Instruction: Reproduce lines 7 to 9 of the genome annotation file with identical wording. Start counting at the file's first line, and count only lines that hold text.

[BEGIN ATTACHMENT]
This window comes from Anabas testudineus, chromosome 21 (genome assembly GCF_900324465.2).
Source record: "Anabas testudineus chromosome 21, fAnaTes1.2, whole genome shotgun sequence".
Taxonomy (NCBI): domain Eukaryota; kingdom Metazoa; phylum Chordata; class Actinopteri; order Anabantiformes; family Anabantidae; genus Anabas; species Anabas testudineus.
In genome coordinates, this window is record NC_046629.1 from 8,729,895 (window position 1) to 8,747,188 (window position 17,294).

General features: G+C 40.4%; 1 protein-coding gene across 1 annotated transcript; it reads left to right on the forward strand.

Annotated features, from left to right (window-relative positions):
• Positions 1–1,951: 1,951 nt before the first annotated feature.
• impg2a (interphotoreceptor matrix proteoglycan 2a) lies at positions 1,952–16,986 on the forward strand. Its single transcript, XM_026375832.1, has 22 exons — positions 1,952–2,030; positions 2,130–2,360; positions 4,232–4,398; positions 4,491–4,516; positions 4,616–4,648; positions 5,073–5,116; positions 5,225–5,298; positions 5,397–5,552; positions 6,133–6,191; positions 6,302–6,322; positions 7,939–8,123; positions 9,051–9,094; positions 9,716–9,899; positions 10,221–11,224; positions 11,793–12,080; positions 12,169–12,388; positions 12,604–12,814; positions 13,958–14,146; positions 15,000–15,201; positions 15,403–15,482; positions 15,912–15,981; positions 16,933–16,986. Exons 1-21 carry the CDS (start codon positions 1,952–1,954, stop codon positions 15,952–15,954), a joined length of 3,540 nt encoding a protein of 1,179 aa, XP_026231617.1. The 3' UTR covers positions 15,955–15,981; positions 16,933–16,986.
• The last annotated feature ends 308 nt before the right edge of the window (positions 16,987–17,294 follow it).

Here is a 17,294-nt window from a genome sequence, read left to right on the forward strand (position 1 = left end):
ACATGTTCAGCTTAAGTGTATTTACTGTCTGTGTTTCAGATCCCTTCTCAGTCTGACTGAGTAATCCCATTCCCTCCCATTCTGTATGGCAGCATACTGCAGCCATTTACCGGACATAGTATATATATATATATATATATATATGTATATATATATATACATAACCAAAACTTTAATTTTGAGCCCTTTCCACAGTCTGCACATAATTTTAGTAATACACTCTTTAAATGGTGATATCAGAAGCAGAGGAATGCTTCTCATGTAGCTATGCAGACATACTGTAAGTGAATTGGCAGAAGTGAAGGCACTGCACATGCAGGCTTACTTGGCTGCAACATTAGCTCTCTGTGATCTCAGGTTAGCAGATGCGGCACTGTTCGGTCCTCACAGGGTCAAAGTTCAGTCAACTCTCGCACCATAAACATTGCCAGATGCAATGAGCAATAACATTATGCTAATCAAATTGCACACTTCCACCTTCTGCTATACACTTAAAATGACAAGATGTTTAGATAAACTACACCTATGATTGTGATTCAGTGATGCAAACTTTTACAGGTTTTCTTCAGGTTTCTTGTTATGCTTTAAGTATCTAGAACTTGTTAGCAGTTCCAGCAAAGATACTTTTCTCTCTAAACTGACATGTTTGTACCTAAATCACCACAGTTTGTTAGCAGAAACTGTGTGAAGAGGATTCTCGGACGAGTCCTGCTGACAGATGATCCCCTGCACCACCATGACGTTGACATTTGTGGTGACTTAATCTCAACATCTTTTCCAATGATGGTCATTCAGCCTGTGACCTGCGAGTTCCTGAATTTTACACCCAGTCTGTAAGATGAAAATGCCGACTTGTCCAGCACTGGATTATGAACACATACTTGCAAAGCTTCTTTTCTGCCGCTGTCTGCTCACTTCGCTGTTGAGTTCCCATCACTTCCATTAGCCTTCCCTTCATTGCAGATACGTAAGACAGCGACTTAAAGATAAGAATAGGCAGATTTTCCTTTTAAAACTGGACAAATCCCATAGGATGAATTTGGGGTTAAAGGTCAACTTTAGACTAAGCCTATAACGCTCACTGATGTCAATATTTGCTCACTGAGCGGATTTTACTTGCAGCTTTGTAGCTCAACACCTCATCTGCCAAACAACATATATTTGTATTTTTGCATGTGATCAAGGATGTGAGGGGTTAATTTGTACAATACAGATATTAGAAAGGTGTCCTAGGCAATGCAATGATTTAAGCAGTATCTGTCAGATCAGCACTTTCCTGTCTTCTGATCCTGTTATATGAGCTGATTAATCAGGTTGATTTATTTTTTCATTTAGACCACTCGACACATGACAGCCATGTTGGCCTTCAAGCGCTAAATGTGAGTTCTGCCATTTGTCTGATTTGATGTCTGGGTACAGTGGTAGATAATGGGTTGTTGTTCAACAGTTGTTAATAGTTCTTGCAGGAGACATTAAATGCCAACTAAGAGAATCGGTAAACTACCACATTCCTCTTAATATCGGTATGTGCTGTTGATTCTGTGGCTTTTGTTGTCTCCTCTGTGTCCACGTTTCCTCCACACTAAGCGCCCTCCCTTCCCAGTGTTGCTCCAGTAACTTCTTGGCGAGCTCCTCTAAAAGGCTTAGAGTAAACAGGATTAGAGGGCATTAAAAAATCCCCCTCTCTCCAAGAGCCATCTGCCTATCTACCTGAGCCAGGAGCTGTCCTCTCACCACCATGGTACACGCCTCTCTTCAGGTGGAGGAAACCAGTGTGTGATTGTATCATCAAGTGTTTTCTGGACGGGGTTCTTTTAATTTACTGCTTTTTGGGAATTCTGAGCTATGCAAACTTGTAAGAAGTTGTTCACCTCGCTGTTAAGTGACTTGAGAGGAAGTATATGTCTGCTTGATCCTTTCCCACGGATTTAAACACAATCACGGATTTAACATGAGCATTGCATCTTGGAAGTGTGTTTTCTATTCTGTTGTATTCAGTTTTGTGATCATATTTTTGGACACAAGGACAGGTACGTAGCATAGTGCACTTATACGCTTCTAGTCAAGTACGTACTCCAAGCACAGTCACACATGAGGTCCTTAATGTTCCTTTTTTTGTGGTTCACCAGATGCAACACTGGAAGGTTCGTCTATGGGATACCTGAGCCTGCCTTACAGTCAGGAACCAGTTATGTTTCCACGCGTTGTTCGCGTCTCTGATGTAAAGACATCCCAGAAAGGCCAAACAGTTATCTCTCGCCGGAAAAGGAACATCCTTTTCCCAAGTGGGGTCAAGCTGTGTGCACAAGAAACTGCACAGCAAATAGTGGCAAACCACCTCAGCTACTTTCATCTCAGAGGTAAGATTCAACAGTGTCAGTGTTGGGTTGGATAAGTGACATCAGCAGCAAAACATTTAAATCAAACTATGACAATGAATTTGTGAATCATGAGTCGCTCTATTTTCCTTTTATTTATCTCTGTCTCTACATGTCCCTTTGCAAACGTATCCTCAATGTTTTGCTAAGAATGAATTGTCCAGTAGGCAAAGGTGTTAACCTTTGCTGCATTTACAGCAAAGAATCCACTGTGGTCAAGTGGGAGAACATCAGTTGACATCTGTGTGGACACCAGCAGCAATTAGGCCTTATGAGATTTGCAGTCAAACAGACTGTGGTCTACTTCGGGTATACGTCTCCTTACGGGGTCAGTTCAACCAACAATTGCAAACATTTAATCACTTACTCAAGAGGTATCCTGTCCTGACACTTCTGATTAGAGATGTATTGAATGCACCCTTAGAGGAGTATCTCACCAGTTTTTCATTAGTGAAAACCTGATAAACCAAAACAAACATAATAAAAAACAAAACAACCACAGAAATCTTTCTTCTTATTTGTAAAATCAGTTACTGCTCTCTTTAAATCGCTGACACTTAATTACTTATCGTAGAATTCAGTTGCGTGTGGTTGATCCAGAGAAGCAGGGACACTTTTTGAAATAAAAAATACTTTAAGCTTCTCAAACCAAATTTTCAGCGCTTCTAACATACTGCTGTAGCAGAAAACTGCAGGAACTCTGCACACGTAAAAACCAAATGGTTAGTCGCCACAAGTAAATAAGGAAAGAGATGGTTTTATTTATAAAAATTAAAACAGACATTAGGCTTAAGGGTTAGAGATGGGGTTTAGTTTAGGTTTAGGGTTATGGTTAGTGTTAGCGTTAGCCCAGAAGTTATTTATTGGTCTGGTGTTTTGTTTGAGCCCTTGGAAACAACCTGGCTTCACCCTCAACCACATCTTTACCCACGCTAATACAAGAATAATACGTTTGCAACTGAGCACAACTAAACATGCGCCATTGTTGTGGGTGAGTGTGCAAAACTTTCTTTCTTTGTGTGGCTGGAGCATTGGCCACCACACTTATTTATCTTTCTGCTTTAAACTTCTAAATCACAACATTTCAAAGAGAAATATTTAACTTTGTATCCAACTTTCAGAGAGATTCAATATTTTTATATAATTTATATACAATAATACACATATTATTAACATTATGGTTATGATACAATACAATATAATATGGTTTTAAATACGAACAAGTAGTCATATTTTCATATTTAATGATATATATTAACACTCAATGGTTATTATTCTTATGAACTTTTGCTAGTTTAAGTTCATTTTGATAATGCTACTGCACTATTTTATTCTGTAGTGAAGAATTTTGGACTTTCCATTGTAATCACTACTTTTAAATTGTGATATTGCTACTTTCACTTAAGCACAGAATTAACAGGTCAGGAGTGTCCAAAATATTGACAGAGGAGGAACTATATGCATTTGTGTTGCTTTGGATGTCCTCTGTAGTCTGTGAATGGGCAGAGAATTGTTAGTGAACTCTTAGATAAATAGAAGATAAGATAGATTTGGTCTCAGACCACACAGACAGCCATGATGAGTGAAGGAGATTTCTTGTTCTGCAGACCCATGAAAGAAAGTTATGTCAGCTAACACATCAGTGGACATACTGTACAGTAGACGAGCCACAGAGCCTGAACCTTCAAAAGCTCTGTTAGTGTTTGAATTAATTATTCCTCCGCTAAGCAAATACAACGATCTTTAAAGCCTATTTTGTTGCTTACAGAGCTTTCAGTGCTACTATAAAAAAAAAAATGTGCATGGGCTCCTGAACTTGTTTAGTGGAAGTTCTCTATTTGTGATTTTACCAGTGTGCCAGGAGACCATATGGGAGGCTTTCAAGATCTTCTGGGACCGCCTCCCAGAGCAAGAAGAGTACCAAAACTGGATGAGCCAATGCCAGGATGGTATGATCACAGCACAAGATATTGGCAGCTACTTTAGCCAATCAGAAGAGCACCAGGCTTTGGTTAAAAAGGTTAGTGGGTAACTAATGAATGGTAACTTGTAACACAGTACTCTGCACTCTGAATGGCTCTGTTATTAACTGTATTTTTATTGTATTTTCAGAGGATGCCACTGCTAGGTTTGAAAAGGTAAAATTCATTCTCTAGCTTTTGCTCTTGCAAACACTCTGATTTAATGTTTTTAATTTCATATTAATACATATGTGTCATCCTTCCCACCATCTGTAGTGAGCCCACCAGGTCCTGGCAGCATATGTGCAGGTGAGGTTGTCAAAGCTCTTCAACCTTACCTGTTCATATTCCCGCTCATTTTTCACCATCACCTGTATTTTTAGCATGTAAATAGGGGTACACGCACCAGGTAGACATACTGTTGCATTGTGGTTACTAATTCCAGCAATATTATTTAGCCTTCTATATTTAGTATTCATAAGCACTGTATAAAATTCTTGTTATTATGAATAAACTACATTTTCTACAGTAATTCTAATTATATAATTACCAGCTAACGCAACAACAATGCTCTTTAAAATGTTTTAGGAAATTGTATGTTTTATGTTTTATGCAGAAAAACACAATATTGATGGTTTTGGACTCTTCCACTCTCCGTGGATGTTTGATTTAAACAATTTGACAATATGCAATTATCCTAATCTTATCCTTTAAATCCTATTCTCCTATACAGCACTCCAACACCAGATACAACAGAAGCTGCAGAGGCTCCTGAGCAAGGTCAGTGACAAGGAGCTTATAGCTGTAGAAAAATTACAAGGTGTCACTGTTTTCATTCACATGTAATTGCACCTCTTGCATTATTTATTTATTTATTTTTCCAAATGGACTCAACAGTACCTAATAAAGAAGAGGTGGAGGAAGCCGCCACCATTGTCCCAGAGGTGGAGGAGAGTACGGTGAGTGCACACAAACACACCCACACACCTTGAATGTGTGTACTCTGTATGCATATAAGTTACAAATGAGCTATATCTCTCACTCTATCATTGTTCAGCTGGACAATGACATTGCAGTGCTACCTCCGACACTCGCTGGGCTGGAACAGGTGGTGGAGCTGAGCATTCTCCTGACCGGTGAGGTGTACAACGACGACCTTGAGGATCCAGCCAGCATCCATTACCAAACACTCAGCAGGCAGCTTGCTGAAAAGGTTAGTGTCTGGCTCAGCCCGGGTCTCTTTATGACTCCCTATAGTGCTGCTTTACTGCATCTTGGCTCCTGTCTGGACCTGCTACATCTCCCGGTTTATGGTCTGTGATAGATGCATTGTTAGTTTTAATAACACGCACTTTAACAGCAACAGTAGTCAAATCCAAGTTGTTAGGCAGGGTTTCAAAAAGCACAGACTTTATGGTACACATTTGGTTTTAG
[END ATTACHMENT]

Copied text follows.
• Positions 1–1,951: 1,951 nt before the first annotated feature.
• impg2a (interphotoreceptor matrix proteoglycan 2a) lies at positions 1,952–16,986 on the forward strand. Its single transcript, XM_026375832.1, has 22 exons — positions 1,952–2,030; positions 2,130–2,360; positions 4,232–4,398; positions 4,491–4,516; positions 4,616–4,648; positions 5,073–5,116; positions 5,225–5,298; positions 5,397–5,552; positions 6,133–6,191; positions 6,302–6,322; positions 7,939–8,123; positions 9,051–9,094; positions 9,716–9,899; positions 10,221–11,224; positions 11,793–12,080; positions 12,169–12,388; positions 12,604–12,814; positions 13,958–14,146; positions 15,000–15,201; positions 15,403–15,482; positions 15,912–15,981; positions 16,933–16,986. Exons 1-21 carry the CDS (start codon positions 1,952–1,954, stop codon positions 15,952–15,954), a joined length of 3,540 nt encoding a protein of 1,179 aa, XP_026231617.1. The 3' UTR covers positions 15,955–15,981; positions 16,933–16,986.
• The last annotated feature ends 308 nt before the right edge of the window (positions 16,987–17,294 follow it).